3 How do humans process your cover letter? What happens to your cover letter once it reaches human hands? David Couper, a career coach, said that the recruiters at most Fortune 500 companies don t even send him the cover letter, let alone scan it into an ATS. His experience is backed up by research conducted by Phil Rosenberg, president of recareered, an executive career-coaching service. Over the past two years, Rosenberg has surveyed hundreds of HR managers and recruiters and interviewed management at the Top 10 job boards. He found that: Less than 10 percent of HR departments scan cover letters. Eighty percent of HR staff, hiring managers and recruiters read the resume first. Job boards don't keyword-search cover letters, only resumes. However, don t count those cover letters out. According to the survey: Most hiring managers have denied interviews to candidates qualified by their resumes, but disqualified by additional information in their cover letters Tailor the resume as well as the cover letter Couper advises his clients that you just never know whether someone is going to read the cover letter and whether it will make or break your application. I recommend that the job hunter matches the job posting and includes keywords, he said. I also suggest that you lead in with a hook, preferably a personal contact, to someone the recruiting manager knows or some specific information that relates to the company or industry. The cover (letter) is one of those items that you never know about but in the end you hope that it gets to someone not a machine and they read it. But this attention to customized cover letters may be missing the mark as far as achieving a high ATS ranking. Rosenberg noted that most candidates put the majority of their customization (if any) in their application in a cover letter, using a largely static resume. Job seekers do that in the hope that the words on their resume magically match the keywords a company's HR department or recruiters are searching for in their prescreening process, he said. But the odds of matching keywords between a job listing and an un-customized resume stink, Rosenberg said, generating response rates that range between 0 percent and 5 percent in healthy hiring years and sank to less than 2 percent in the current job market. Hence, he advises clients to spend more time customizing their resumes than tinkering with their cover letters. What s the safest thing to do? Tailor both your resume and your cover letter to match specific job listings. Mandy Minor, a resume writer with J Allan Studios, handles the possibility of ATS scanning by giving her clients several choices of what to use in a cover letter: I build a template with phrases such as, I am an accomplished [CHOOSE ONE: marketing manager or marketing director or project manager] so that they can pick the title that will line up best for each job opening, she said. I also use industry keywords in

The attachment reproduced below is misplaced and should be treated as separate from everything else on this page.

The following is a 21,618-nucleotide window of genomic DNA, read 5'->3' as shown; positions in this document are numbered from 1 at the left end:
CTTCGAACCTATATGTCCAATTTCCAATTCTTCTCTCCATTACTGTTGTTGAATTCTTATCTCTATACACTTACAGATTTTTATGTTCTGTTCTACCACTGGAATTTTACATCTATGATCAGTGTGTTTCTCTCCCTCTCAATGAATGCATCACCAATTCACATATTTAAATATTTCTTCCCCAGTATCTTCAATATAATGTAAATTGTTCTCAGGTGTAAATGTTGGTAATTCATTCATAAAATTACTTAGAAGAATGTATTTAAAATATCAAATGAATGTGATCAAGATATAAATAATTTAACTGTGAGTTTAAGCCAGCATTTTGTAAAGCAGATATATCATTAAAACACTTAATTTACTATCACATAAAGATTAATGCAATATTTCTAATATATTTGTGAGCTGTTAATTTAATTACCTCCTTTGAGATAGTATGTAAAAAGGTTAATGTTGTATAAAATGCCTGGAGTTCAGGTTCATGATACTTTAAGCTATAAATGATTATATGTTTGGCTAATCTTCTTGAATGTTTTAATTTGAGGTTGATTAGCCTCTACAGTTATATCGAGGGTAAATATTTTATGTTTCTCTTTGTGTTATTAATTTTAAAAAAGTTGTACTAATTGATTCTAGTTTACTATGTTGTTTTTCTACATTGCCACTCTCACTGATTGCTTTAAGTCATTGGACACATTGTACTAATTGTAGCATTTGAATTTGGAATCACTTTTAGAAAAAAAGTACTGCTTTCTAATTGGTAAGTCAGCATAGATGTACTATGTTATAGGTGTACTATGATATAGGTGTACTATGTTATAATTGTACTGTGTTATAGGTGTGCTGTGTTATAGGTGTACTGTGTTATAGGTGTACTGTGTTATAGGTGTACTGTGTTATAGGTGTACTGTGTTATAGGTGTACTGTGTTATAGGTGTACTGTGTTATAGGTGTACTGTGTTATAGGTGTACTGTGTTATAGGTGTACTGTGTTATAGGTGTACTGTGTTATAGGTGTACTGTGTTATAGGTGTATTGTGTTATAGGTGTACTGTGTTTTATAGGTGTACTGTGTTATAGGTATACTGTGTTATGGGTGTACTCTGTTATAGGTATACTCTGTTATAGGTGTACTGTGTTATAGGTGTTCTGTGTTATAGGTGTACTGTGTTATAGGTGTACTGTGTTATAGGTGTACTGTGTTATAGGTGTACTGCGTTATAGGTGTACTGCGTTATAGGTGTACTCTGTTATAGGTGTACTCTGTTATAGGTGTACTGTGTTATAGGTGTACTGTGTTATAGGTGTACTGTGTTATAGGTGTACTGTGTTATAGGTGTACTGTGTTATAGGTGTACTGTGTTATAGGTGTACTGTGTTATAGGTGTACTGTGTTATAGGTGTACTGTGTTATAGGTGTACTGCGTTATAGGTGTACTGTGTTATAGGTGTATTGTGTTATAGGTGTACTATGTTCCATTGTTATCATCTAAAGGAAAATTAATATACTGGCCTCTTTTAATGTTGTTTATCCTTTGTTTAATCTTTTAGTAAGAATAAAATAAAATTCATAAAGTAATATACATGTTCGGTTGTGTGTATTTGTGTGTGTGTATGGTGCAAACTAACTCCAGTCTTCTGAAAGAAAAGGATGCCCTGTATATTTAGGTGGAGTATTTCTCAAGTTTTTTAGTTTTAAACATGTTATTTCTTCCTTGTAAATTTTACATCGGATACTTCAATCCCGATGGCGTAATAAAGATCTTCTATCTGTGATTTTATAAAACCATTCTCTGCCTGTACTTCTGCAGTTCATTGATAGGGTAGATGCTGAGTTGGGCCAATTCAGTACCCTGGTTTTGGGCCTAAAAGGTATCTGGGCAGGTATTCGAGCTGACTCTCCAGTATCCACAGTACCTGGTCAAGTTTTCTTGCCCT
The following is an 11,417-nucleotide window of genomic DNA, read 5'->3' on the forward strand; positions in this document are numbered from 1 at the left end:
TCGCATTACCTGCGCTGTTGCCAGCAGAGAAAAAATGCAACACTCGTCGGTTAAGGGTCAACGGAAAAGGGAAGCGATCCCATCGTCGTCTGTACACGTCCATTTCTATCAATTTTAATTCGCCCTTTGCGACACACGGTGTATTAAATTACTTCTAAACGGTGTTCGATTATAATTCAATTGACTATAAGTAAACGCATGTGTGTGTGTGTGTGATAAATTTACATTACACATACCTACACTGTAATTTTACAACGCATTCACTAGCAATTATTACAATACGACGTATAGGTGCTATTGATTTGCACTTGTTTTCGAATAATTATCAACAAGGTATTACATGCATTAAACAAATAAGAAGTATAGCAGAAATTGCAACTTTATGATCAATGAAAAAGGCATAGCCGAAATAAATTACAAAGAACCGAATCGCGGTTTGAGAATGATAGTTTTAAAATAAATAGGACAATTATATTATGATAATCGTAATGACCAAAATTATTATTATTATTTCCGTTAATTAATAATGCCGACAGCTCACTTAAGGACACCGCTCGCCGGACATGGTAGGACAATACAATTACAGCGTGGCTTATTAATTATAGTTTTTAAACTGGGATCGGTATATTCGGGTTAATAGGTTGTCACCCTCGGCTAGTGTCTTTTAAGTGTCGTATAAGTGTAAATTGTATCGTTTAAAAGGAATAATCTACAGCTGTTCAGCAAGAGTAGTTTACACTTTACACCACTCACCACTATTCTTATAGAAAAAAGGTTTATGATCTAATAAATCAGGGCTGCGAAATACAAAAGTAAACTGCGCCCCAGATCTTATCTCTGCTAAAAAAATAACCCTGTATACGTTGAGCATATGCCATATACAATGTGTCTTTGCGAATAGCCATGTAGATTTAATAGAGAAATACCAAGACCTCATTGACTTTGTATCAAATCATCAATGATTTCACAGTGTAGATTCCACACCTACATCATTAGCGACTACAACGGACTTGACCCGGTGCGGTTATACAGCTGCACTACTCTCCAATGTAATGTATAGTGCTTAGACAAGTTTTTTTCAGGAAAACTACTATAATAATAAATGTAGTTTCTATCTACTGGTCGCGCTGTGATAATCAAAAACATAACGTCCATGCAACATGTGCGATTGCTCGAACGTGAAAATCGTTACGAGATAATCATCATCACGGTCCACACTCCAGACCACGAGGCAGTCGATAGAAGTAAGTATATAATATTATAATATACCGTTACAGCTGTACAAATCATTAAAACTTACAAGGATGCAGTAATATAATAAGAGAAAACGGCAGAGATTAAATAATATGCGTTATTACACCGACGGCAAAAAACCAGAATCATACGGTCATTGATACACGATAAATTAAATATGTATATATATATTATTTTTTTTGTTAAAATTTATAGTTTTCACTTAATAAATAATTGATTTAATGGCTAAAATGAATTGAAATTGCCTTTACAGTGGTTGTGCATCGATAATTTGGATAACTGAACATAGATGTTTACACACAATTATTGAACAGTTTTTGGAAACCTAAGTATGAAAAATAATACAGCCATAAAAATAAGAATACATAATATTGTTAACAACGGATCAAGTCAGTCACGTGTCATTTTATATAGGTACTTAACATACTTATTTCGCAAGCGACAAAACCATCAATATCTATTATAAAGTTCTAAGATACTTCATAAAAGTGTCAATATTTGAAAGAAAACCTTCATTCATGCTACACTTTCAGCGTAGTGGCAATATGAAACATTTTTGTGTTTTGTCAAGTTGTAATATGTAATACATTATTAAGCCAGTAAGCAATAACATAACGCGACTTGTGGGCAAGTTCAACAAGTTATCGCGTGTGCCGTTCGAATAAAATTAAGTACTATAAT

4 a brief, bulleted list of accomplishments in the cover letter, which gets the attention of not just the ATS but also the human reader. Your resume You ve probably heard this advice for making your resume stand out: Sprinkle in plenty of juicy keywords so recruiters will pluck your document out of the pile. In these competitive times, is a grab-bag of keywords really enough to ensure your resume rises out of that mysterious electronic swamp? If not, what else do you need to know about the processes that happen inside these ATS software system systems that are, in fact, fueled by sophisticated data-warehousing technologies to stand the best chance of getting your resume in front of human eyeballs? Here s what recruiters had to say about how the systems work, what those systems can tell about you, what mistakes job applicants typically make when submitting their resume electronically and how to avoid unwittingly e-annoying the professionals who handle your resume. Keywords: Laundry lists don t cut it The advice to simply fill your resume with appropriate keywords may soon be outdated, experts say. Lisa Rowan, program director of HR, Learning and Talent Strategies for Framingham, Mass.-based analyst firm IDC, said there s a lot more to searching and matching than ever before. It s not your father s Oldsmobile, where if you put in Java (as a keyword search, an ATS) would automatically apply you to Java jobs, she said. Older ATS software relied on semantic search technology that essentially counted keywords. Using a targeted keyword multiple times could be interpreted by the ATS as a positive resume for a certain position, said Matt Sigelman, CEO of Burning Glass, which makes resume-parsing software used to run contextualized searches in many of the leading ATS programs. (Rowan describes Burning Glass as state of the art for contextualized resume scanning, a software technique that weighs keywords in the context of the whole resume.) Contextualization goes much deeper and examines factors such as how dated is a given set of skills and where in the applicants career path did they acquire experience in a subject area, he said. State-of-the-art ATS technology relies on contextualization, not on simple keyword matches, she said. It goes much further, (with the technology looking) at descriptive materials, and (the ATS) parsing things out like a human would when reading it. With the next wave of ATS technology coming soon to an HR department near you, a keyword such as Java had better be framed by descriptive material that demonstrates experience and familiarity with the subject, Rowan said. This next-generation ATS software will examine the entire passage as if it were a human reading your resume: closely, and with an understanding of the subject matter.